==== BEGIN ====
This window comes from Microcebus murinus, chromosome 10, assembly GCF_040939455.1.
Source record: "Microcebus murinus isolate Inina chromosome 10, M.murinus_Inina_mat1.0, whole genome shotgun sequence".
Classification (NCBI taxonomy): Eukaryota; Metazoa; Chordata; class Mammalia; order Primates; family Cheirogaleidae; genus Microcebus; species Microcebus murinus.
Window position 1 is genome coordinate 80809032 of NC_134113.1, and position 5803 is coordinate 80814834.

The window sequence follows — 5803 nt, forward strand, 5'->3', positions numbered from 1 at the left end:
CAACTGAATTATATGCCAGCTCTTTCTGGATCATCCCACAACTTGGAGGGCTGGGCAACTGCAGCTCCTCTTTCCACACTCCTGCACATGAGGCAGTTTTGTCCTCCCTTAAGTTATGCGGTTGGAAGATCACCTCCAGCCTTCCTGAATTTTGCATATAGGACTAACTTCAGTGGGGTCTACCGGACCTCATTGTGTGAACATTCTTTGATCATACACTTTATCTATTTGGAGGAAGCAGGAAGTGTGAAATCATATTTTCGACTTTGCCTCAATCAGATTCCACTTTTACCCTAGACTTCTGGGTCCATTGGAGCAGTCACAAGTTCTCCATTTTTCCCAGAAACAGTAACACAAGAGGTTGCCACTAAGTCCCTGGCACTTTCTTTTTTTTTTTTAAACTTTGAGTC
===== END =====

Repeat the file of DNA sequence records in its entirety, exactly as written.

This window comes from Microcebus murinus, chromosome 10, assembly GCF_040939455.1.
Source record: "Microcebus murinus isolate Inina chromosome 10, M.murinus_Inina_mat1.0, whole genome shotgun sequence".
Classification (NCBI taxonomy): Eukaryota; Metazoa; Chordata; class Mammalia; order Primates; family Cheirogaleidae; genus Microcebus; species Microcebus murinus.
Window position 1 is genome coordinate 80809032 of NC_134113.1, and position 5803 is coordinate 80814834.

The window sequence follows — 5803 nt, forward strand, 5'->3', positions numbered from 1 at the left end:
CAACTGAATTATATGCCAGCTCTTTCTGGATCATCCCACAACTTGGAGGGCTGGGCAACTGCAGCTCCTCTTTCCACACTCCTGCACATGAGGCAGTTTTGTCCTCCCTTAAGTTATGCGGTTGGAAGATCACCTCCAGCCTTCCTGAATTTTGCATATAGGACTAACTTCAGTGGGGTCTACCGGACCTCATTGTGTGAACATTCTTTGATCATACACTTTATCTATTTGGAGGAAGCAGGAAGTGTGAAATCATATTTTCGACTTTGCCTCAATCAGATTCCACTTTTACCCTAGACTTCTGGGTCCATTGGAGCAGTCACAAGTTCTCCATTTTTCCCAGAAACAGTAACACAAGAGGTTGCCACTAAGTCCCTGGCACTTTCTTTTTTTTTTTTAAACTTTGAGTC